GTPulse: Traverse City’s Online Community for Plant Lovers
A local Facebook group is a place for people to share plants, knowledge and friendship.
It all began when Andy McQuillen created an Instagram account for a recurring vegan potluck.
He and his fiance Becky Polzin were living in Ypsilanti when Andy created @YpsiVeganPotluck. The page took off and became a way for him to meet, create and connect a network of locals who became friends.
He and Becky were also members of a plant exchange Facebook group, and his success with the potluck page sparked inspiration to create a tandem Instagram account for the plant exchange too. It was a place for people to ask questions, share plants, seeds, knowledge, and enjoy a sense of neighborly friendship.
“It was all localized. There were a lot of friends there, and it was the way we got our first money tree. People shared seeds and a little bit of their harvest. So we created a parallel page on Instagram to promote that and it got pretty popular.”
They moved up to Traverse City four months ago by a random opportunity. Andy and Becky were visiting a friend of Andy’s who lives in TC. The friend is a mariner and was due to be gone a year, temporarily leaving behind a vacant home.
“We’ve been wanting to move up north for a while now. A buddy of ours had been about to ship out asked if we’d come out and visit before he did. We were like, ‘What’s happening with your house while you’re out on the boat?’”
Normally, the house was Airbnb’d for his time away. Instead, Andy and Becky rented out the house in his absence.
Andy wanted to create the same plant magic in their new community and created TC Plant Exchange, a Facebook group reminiscent of the one in Ypsi, with the intention to connect plant lovers all over the TC area. In just four months’ time, it’s hit almost 1000 members.
“It’s actually been really fun. When we created the page, we knew no one here. Now, I was talking with a buddy at work one day and said, ‘We don’t know a lot of people around here but I created this Traverse City plant page.’ and he goes, ‘You made that? My wife is on it every day bringing home more plants that we don’t need!’ Yesterday, Becky’s sister-in-law had a friend asking if she knew the guy who made the plant page. So we have all these indirect friends we’re just waiting to meet.”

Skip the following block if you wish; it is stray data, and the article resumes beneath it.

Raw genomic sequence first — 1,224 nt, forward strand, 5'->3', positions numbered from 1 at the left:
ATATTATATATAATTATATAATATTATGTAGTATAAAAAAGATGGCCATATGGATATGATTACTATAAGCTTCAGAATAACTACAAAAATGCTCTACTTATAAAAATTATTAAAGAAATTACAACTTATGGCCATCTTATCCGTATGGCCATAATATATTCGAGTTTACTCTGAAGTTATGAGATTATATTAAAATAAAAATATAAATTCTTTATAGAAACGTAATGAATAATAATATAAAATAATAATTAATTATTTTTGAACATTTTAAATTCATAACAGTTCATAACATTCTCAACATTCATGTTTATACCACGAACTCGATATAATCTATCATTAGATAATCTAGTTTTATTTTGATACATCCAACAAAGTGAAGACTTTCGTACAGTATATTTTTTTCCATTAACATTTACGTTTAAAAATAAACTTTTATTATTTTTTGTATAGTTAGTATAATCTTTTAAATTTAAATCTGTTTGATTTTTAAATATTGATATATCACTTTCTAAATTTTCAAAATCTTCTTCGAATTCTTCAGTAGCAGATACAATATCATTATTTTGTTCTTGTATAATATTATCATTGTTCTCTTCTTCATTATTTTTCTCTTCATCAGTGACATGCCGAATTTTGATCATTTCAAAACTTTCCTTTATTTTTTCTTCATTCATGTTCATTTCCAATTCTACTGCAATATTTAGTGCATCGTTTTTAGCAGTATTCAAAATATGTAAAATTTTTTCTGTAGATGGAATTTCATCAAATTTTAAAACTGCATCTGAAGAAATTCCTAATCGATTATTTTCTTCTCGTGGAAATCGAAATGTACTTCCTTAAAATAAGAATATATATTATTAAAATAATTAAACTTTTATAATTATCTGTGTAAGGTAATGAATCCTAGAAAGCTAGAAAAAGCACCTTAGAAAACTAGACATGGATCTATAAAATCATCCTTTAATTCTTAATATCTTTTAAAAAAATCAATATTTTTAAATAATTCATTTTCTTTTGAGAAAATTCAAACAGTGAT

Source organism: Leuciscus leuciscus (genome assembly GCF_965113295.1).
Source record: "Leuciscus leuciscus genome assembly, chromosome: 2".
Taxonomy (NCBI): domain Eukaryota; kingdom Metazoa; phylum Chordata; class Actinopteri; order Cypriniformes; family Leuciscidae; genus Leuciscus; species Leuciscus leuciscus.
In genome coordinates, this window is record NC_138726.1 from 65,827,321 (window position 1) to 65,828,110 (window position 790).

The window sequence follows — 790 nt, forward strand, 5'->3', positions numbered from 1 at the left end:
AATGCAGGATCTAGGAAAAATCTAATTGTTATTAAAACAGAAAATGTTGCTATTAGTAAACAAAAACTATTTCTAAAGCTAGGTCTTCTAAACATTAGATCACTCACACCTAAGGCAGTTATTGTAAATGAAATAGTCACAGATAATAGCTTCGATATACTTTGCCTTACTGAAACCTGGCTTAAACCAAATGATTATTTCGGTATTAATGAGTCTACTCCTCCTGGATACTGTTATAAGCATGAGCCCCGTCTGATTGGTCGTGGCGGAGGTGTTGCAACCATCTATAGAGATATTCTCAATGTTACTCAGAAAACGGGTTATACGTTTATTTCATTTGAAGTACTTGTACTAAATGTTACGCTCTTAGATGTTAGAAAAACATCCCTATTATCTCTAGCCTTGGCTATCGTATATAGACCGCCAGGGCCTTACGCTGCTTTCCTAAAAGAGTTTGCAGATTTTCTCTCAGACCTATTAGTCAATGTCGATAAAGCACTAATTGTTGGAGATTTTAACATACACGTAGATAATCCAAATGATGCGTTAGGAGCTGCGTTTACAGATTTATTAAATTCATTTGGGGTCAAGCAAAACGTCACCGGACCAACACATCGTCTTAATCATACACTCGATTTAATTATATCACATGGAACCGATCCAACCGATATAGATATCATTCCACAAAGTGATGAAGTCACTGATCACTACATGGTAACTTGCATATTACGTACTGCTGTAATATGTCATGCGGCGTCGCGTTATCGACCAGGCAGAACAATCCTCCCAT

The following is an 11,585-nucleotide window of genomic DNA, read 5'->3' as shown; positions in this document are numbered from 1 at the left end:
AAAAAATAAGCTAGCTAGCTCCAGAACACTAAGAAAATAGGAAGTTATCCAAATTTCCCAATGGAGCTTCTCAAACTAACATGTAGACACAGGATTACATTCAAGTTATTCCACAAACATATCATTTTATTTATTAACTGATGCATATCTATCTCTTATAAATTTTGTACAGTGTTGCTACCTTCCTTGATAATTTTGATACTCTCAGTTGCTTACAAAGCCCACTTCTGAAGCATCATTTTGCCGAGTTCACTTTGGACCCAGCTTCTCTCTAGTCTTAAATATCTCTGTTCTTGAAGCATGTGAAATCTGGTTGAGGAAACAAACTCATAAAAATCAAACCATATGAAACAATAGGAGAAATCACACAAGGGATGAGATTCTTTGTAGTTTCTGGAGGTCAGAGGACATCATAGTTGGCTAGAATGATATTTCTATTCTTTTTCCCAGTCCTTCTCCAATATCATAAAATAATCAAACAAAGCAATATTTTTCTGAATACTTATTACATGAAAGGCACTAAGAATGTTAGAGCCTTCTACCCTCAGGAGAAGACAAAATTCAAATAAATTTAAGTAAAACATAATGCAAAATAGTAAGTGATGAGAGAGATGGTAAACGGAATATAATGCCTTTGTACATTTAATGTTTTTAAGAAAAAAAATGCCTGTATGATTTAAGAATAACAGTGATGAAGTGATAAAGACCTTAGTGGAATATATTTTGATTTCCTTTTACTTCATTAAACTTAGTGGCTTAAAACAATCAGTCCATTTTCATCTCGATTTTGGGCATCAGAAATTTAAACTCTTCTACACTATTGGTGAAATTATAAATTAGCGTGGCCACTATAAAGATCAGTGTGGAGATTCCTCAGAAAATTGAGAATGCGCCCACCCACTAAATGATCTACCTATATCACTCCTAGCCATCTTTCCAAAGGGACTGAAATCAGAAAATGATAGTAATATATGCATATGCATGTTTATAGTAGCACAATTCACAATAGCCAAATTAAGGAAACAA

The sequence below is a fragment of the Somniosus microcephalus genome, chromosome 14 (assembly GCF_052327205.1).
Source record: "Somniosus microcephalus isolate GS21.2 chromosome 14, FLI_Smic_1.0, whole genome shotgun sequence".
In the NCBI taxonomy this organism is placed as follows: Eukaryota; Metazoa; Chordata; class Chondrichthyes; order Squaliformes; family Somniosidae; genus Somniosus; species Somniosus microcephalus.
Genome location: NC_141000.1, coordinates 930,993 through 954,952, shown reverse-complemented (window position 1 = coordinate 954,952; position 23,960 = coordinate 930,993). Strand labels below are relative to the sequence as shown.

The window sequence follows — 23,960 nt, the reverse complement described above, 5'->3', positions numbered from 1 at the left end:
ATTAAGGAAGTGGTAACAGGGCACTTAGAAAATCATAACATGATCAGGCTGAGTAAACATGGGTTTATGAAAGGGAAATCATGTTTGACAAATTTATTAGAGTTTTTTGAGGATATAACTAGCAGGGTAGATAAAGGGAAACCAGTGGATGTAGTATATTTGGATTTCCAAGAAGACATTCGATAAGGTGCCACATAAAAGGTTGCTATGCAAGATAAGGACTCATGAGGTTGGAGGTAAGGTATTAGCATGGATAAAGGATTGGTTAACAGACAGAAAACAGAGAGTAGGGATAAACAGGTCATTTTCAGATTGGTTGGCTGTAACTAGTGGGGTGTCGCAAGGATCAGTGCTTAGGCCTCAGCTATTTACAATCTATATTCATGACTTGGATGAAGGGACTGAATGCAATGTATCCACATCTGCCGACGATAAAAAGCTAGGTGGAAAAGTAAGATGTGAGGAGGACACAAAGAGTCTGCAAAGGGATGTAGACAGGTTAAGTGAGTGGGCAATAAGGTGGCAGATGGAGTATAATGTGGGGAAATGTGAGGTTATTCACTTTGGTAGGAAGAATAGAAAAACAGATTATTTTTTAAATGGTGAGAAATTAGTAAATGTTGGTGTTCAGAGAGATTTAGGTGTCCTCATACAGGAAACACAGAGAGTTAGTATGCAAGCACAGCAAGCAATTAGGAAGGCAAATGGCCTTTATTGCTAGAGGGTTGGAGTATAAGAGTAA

The plant exchange started in October and grew to 300 members within a day. Andy didn’t have friends yet so he garnered attention for the group through other local Facebook pages.
“I just joined as many other local pages as I could find and posted about that group there, asking people to join if they were interested.”
The group’s goals are to be a place that connects people with plants and helpful information about them. Folks can post photos of something that may look off about their plant and receive helpful information back from other members. Others offer up clippings in trade for other clippings. Also, it’s a place where people can show off their precious plant babies. The group’s rules are simple – no spam or promotions, and to be kind and courteous.
One of the first big swaps wasn’t really a swap at all. Andy gave away a large bucketful of spider plants.
“Becky’s mom has some sort of mystical green thumb and insane lighting in their house. She has a spider plant that, if left alone, would probably take over the whole house. So, I brought 50 cuttings from that thing and put them out in the bucket and people gobbled them up.”
Most of the plant exchanges have had a similar contactless, porch pick up format with regard to COVID safety. Members, however, look forward to the future when they will be able to meet in person and discuss their shared plant interests. From the looks of it, there may just be a future porch pot planting party (say that five times fast) and prosecco and propagation parties to look forward to.
“I recommend to everyone to make one of these pages. It is just such a great outlet for people. Even people who can’t do exchanges right now, they get to see other’s collections and get involved in something that’s apolitical. Most everything we talk about now funnels into politics, this is a place where we get to make friends and talk about plants instead.”
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